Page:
Welcome to this week’s Language Blog Roundup, in which we bring you the highlights from our favorite language blogs and the latest in word news and culture.
Earlier this week was Burns Night, and while we celebrated Scottish poet Robert Burns with some Scottish food words, BBC gave us some Scottish food recipes (haggis, anyone?). This week was also the Lunar New Year, which The Atlantic rang in with some gorgeous pictures, while at Language Log, Victor Mair wrote about the year of the dragon.
Mr. Mair also discussed pinyin faux amis and Google translate and Chinese. Mark Liberman explored Finnish language flowers (crash blossoms in English), snowmanteaux, the word quite, and the phrase only and only if. Geoffrey Pullum pointed out an Australian company’s right to use another phrase, nuckin futs, and was puzzled in Tarrgona about elevators and baffled in Barcelona about an airport sign. Mr. Pullum also advised politicians not to borrow from Hollywood (at least not without proper citation) when making speeches.
Mr. Liberman bemoaned the loss of the apostrophe from Waterstones, while Mr. Pullum gave his two cents and wondered if the apostrophe ever represents a sound. Stan Carey considered apostrophe apostasy and rounded up apostrophic reactions from around the web. Mr. Carey also explored new abbreviations, as did Ben Yagoda at Lingua Franca (and don’t forget Erin McKean’s piece on clipped words from October).
Macmillan Dictionary blog offered a great primer on American political discourse, while Johnson pondered mixing languages, losing certain types of British accents, and the word issue. Ben Zimmer discussed American dialects from A to Z, while at Lingua Franca, Geoff Pullum wrote about the singular they and what’s normal and what’s formal; Lucy Ferris commented on comments; and Ben Yagoda read the newspaper with a grammar geek’s eye.
Kory Stamper discussed defining obscenities, and editorial correspondence and the dictionary. Arnold Zwicky considered the word fanny, “an area ripe for trans-Atlantic misunderstanding and offense,” and the geek voice. Sesquiotica examined spoffle (as coined by actor Hugh Laurie); scattermalia, “little details passed back and forth one at a time until you lose track entirely of who said what when in response to what”; and the elusive geoduck (which by the way is not an earth duck).
The Virtual Linguist took a look at masher, “well-to-do young men who came [to the music-hall] mainly to look at the women”; women’s use of vastly and other adverbs; and the dwindling use of barrow boy stock market slang. The Word Spy spotted black-hole resort, “a resort that blocks all incoming and outgoing Internet signals”; workshifting, “using portable devices and wireless technologies to perform work wherever and whenever it is convenient”; and Eurogeddon, “an extreme European economic, political, or military crisis.”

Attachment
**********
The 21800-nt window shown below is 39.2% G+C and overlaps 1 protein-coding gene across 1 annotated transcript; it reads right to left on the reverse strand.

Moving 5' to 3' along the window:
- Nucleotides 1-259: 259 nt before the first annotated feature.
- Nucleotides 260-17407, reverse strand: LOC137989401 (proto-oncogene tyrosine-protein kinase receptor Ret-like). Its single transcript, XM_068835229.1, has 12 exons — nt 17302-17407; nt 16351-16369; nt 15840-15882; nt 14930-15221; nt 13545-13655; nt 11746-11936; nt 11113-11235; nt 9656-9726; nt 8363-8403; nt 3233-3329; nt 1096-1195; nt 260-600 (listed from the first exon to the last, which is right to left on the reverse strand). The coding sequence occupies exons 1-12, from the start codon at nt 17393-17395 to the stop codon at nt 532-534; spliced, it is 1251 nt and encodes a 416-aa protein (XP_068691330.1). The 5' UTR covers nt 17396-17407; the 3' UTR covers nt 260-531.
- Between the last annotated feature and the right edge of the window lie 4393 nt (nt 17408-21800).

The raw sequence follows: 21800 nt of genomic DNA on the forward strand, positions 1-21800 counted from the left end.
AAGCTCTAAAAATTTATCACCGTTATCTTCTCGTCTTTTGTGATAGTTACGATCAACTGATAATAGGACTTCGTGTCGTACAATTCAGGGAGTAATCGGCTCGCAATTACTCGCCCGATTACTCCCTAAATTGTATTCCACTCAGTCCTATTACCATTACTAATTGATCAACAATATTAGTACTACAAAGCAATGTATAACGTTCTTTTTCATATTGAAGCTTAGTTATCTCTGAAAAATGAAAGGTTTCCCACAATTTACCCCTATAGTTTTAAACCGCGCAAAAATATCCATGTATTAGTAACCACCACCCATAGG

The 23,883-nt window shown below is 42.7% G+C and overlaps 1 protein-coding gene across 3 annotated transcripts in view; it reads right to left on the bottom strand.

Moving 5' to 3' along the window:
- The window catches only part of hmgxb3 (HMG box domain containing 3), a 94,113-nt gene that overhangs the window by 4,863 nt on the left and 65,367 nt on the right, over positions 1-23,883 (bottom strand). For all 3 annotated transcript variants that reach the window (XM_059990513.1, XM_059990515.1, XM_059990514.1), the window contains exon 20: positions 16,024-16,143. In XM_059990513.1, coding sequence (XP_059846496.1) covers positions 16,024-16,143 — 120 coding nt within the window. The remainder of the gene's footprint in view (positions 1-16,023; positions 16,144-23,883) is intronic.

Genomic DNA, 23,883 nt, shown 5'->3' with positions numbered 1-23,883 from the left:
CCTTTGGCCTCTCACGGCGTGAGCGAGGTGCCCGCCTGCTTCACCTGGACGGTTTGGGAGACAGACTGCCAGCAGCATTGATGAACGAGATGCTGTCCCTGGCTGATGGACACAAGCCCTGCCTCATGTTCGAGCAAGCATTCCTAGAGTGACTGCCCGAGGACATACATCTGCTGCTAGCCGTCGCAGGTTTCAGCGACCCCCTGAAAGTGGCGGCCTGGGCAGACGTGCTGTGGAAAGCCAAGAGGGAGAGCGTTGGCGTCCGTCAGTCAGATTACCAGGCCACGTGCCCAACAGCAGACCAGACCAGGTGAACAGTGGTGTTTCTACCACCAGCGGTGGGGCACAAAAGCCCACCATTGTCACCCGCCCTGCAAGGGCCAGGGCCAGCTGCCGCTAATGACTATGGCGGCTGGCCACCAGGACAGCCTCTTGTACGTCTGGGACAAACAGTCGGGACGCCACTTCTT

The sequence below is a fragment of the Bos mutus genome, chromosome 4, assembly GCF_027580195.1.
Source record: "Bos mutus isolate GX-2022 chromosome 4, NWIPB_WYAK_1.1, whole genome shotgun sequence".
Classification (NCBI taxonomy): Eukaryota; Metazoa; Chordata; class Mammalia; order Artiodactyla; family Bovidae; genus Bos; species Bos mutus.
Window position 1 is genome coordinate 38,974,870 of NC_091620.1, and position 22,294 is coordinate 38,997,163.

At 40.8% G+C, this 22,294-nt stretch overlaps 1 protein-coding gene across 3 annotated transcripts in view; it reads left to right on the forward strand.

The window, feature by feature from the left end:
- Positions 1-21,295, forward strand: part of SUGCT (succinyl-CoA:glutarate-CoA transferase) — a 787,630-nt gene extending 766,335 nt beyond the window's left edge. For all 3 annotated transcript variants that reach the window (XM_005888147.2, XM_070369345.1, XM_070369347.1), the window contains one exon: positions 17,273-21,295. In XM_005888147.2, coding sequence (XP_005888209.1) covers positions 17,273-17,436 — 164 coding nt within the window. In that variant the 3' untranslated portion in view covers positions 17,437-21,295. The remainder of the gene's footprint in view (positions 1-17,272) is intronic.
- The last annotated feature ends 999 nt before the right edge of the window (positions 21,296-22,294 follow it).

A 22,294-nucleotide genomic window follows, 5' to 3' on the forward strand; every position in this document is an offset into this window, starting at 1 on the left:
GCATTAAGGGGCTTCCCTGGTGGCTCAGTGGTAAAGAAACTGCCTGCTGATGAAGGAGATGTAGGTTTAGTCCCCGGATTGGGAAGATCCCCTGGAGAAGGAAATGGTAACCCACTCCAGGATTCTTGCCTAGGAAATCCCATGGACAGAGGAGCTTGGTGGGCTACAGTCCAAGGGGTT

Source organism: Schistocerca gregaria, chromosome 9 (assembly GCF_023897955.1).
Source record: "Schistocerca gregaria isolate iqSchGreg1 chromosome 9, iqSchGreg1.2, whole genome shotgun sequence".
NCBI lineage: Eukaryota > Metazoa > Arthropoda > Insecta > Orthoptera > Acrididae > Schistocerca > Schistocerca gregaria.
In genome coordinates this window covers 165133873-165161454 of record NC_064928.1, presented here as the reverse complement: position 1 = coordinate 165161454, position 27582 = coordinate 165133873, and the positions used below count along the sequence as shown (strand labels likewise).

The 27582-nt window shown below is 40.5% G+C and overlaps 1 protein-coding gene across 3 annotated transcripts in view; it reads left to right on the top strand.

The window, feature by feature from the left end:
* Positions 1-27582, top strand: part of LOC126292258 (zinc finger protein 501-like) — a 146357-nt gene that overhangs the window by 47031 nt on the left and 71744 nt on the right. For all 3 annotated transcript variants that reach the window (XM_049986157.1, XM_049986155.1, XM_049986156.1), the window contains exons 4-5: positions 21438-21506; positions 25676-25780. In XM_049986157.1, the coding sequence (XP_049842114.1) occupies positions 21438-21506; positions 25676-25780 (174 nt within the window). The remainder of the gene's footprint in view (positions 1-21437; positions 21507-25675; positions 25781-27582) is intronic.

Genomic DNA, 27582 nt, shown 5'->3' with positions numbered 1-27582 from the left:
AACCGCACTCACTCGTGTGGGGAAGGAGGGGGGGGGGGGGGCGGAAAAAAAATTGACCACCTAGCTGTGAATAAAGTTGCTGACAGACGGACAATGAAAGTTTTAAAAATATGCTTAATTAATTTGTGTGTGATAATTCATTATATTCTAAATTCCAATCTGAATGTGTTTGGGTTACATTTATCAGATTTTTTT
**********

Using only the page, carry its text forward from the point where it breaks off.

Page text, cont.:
In the week in words, Erin McKean noticed Chollima, a rather frightening North Korean version of Pegasus; neophiliac, those “who chase the new at all costs”; mouse type, “6- or 7-point type” largely used for “warnings, disclaimers and legal jargon”; and weibo, “Twitter-like microblogs” in China (“Because weibo sounds like the Mandarin word for ‘scarf,’ microblogging in China is sometimes referred to as zhi weibo, or ‘knitting a scarf’”).
Erin also collected some new words from noncelebrity neologizers, such as nukepicking, “the combination of nitpicking and blowing things out of proportion”; estiknow, “to assert that you’re 90 percent sure of something”; and technoschmerz, “the emotional pain (schmerz comes from a German word meaning ‘pain’) caused by difficult interactions with electronic gadgets or unhelpful websites.”
Fritinancy’s word of the week was grandiosity, “greatness of scope or intent; feigned or affective grandeur or pomposity; excessive use of verbal ornamentation.” Fritinancy also examined incorrect usage of the word infamous, and the anachronistic usage of the phrase to contact in period drama Downton Abbey. Dialect Blog delved into Downton Abbey’s accents, and the supposed decline of the New York accent. Editor Mark offered an updated archive of very helpful tweeted tips; Lists of Note listed William Safire’s Fumblerules of Grammar; and Mental Floss gave us Ben Franklin’s 200 synonyms for drunk.
We learned that a town in Western France has banned the word mademoiselle, arguing that “women, like men, should not be defined by their marital status”; some teen slang from British TV; the 20 biggest differences between British and American English; the unexpected inspirations behind some children’s books; and the origin of the snark.
We loved this letterheady website and the new look this artist is giving the print dictionary. We were amused by the idea of rabbles at underground Scrabble meetings, and would very much like to read this book, “a historical and cultural study of fiction fandom.”
That’s it for this week! We hope you Burns Supper suppers enjoyed your haggis, tatties, and neeps, and we wish everyone a lucky and prosperous year of the dragon.